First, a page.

Lockdown Reflections Day 16
I miss sport. More accurately: I miss watching live sport. I really, really do.
It’s Saturday, and I would normally be looking forward to the sports fixtures. There’d be a mixture of club, provincial and international sports events to fill the day. The TV would always be on, even if I couldn’t sit and watch them all, I’d dip in and out of the games throughout the day.
The last few weeks without sport have given me an opportunity to try and work out why I love it so much. And I think I might have worked it out at last.
It is partly about the skill. I am not a sporty person at all. The only game I’ve been good at is volleyball. I am beyond useless at everything else. So I know that there’s a skill level required that I don’t possess, and I enjoy watching it in action.
It’s partly about the fitness and physical abilities. I am not really that fit, and don’t enjoy fitness activities at all. Pushing my body to the limit is just painful for me, because of asthma, and for some reason I don’t seem to get endorphins at all. There’s very little pleasure from physical activity for me. But I recognise and appreciate watching other people demonstrate their abilities.
It’s partly the competition. I am not an overly competitive person... OK. I lie. I enjoy a good competition - I have an actual tattoo because I lost a series of sports bets with a friend. The thrill of the attempt to win a game, a series, a championship is definitely part of it.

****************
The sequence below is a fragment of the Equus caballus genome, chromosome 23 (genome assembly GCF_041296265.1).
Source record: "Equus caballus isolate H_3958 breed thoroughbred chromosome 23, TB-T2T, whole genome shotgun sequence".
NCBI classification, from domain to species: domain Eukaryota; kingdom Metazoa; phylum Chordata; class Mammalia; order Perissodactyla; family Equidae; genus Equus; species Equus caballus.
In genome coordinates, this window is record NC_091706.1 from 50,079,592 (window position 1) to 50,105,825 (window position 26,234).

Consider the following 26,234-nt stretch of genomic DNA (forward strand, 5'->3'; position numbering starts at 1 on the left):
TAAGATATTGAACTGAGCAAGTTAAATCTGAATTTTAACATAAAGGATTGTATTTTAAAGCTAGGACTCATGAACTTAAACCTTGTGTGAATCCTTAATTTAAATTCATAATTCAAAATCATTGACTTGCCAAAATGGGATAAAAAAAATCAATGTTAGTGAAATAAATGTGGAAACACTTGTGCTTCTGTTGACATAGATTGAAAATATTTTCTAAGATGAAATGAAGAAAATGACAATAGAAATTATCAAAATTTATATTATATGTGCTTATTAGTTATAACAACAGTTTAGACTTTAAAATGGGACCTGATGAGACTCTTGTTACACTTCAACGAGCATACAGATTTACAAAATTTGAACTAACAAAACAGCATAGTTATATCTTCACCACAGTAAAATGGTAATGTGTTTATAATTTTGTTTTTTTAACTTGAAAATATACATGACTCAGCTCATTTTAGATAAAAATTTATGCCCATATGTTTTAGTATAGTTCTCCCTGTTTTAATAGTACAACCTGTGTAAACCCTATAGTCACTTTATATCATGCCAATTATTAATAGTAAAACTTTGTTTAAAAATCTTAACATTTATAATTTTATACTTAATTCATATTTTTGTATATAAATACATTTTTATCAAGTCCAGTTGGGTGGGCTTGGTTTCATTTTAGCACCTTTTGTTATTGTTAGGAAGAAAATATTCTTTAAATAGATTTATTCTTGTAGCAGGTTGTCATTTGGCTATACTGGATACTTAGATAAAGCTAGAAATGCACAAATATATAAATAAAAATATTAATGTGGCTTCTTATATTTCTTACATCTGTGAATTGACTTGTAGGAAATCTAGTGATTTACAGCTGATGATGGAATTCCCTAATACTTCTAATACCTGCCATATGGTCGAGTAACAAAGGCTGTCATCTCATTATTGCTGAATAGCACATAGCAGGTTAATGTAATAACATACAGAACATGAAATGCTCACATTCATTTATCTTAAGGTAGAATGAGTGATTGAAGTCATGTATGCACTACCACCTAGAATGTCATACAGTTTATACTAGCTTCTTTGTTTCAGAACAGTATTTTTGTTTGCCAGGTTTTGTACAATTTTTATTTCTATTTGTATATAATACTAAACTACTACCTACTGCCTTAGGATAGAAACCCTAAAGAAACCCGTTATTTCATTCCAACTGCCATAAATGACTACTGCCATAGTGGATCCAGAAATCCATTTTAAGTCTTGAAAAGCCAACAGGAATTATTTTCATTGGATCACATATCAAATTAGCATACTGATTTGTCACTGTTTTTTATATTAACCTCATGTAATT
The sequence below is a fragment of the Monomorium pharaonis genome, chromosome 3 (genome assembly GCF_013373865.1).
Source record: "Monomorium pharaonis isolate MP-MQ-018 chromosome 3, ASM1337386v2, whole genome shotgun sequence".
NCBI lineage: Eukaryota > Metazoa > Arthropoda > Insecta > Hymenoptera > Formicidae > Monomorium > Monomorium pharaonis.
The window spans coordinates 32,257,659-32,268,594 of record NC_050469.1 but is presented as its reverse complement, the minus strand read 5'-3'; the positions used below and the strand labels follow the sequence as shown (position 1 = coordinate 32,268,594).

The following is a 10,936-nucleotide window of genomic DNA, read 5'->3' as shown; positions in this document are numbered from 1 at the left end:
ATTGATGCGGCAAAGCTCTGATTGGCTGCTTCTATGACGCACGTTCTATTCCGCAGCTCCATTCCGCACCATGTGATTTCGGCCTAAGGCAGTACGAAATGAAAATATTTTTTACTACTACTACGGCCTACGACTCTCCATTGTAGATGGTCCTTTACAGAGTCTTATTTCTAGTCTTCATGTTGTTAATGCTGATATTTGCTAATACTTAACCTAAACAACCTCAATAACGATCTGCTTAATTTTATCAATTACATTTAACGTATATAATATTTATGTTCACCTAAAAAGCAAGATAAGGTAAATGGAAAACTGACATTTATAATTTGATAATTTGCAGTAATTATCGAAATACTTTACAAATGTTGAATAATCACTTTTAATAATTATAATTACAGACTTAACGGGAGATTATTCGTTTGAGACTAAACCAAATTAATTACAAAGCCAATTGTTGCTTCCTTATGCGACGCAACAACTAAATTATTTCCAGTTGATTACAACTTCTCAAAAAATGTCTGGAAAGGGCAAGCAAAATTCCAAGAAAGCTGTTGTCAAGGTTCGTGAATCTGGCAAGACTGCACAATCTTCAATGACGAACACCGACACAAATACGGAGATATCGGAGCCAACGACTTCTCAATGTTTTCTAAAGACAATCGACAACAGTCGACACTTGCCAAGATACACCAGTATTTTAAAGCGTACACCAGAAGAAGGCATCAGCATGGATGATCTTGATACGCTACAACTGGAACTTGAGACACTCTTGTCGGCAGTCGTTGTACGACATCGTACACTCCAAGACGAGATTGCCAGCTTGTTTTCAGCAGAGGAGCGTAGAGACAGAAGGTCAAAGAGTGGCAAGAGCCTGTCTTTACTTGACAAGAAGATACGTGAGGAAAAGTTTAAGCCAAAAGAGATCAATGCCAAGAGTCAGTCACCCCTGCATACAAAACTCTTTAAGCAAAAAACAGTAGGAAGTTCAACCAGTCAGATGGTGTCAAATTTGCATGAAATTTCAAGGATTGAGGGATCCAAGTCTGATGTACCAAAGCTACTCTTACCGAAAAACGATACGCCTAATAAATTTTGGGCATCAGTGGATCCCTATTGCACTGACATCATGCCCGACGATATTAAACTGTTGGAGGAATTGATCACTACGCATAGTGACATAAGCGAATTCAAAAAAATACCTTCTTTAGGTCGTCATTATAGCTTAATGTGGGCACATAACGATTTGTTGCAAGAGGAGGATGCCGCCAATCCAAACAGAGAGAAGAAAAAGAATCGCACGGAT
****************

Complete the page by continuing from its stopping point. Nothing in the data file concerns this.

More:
But mostly, it’s about the love of the game. By this, I mean that the best sports events to watch are those when it is clear that the people playing or participating in the sporting event are immersed in the sheer enjoyment it gives them. Yes, they’re trying to be skilful. Yes, they’re supremely fit. Yes, they’re trying to win. But mainly, they’re just living a dream.
You see this exhibited in sportsmanship. You see this when commentators resort to cliches like “sport was the winner today”. You see it in those legendary moments when the very best of humanity is exhibited in the midst of fierce competition.
That’s why I get so upset when sports men and women cheat. When they disrespect the game. When they let themselves down in how they treat each other and their fans.
The very best sporting moments I can remember are the great wins for the teams I support. But also the great wins for my rivals. I remember the amazing feats of skill and physical endurance, but also the times when the heroes failed, their bodies let them down and yet their spirit still endured. I remember striking moments of humanity and compassion, more powerful than rivalry and competition. I remember the friendships more than the rivalries.
In the end, I think I love sport so much because it gives an opportunity week in and week out to see the best aspects of humanity, to give us a microcosm of what the world could be like if everyone found their best place in society, lived their dream, played by the rules while stretching the boundaries of their ability, respected each other, and enjoyed living their lives for its own sake.
I do love sport. And I miss it a lot.